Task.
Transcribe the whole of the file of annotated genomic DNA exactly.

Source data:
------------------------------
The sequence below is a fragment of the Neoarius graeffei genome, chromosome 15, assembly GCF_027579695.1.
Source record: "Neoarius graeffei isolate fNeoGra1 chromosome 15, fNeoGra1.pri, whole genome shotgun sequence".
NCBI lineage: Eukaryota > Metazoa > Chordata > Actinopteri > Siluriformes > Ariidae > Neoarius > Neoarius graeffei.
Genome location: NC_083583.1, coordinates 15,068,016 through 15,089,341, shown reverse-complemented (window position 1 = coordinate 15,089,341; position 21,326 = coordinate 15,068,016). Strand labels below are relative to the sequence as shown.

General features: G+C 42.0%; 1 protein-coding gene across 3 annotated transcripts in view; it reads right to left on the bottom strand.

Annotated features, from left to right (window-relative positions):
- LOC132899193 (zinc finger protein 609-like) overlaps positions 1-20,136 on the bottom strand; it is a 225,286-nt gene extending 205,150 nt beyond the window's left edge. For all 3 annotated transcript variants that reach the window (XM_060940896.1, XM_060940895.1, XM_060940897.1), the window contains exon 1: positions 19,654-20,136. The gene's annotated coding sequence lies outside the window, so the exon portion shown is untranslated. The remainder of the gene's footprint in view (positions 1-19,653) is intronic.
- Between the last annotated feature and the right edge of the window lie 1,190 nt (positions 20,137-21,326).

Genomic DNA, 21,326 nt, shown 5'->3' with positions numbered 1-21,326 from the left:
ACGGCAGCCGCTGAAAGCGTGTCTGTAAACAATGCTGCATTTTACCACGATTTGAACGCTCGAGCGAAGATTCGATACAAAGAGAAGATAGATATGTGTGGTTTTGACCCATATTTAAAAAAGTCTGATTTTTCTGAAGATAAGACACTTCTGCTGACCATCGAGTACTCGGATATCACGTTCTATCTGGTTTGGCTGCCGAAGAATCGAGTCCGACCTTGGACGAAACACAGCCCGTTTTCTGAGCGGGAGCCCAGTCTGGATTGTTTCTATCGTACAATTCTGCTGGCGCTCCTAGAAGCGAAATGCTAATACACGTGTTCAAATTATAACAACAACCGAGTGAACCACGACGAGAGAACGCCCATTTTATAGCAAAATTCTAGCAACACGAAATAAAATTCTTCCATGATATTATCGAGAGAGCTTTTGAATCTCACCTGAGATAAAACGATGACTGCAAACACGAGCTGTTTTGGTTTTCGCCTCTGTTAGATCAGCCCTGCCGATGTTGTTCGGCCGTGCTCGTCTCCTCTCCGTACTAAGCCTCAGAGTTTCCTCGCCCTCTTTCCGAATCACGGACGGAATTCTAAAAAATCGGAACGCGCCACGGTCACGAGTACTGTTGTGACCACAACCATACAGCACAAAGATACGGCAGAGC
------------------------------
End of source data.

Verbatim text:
The sequence below is a fragment of the Neoarius graeffei genome, chromosome 15, assembly GCF_027579695.1.
Source record: "Neoarius graeffei isolate fNeoGra1 chromosome 15, fNeoGra1.pri, whole genome shotgun sequence".
NCBI lineage: Eukaryota > Metazoa > Chordata > Actinopteri > Siluriformes > Ariidae > Neoarius > Neoarius graeffei.
Genome location: NC_083583.1, coordinates 15,068,016 through 15,089,341, shown reverse-complemented (window position 1 = coordinate 15,089,341; position 21,326 = coordinate 15,068,016). Strand labels below are relative to the sequence as shown.

General features: G+C 42.0%; 1 protein-coding gene across 3 annotated transcripts in view; it reads right to left on the bottom strand.

Annotated features, from left to right (window-relative positions):
- LOC132899193 (zinc finger protein 609-like) overlaps positions 1-20,136 on the bottom strand; it is a 225,286-nt gene extending 205,150 nt beyond the window's left edge. For all 3 annotated transcript variants that reach the window (XM_060940896.1, XM_060940895.1, XM_060940897.1), the window contains exon 1: positions 19,654-20,136. The gene's annotated coding sequence lies outside the window, so the exon portion shown is untranslated. The remainder of the gene's footprint in view (positions 1-19,653) is intronic.
- Between the last annotated feature and the right edge of the window lie 1,190 nt (positions 20,137-21,326).

Genomic DNA, 21,326 nt, shown 5'->3' with positions numbered 1-21,326 from the left:
ACGGCAGCCGCTGAAAGCGTGTCTGTAAACAATGCTGCATTTTACCACGATTTGAACGCTCGAGCGAAGATTCGATACAAAGAGAAGATAGATATGTGTGGTTTTGACCCATATTTAAAAAAGTCTGATTTTTCTGAAGATAAGACACTTCTGCTGACCATCGAGTACTCGGATATCACGTTCTATCTGGTTTGGCTGCCGAAGAATCGAGTCCGACCTTGGACGAAACACAGCCCGTTTTCTGAGCGGGAGCCCAGTCTGGATTGTTTCTATCGTACAATTCTGCTGGCGCTCCTAGAAGCGAAATGCTAATACACGTGTTCAAATTATAACAACAACCGAGTGAACCACGACGAGAGAACGCCCATTTTATAGCAAAATTCTAGCAACACGAAATAAAATTCTTCCATGATATTATCGAGAGAGCTTTTGAATCTCACCTGAGATAAAACGATGACTGCAAACACGAGCTGTTTTGGTTTTCGCCTCTGTTAGATCAGCCCTGCCGATGTTGTTCGGCCGTGCTCGTCTCCTCTCCGTACTAAGCCTCAGAGTTTCCTCGCCCTCTTTCCGAATCACGGACGGAATTCTAAAAAATCGGAACGCGCCACGGTCACGAGTACTGTTGTGACCACAACCATACAGCACAAAGATACGGCAGAGC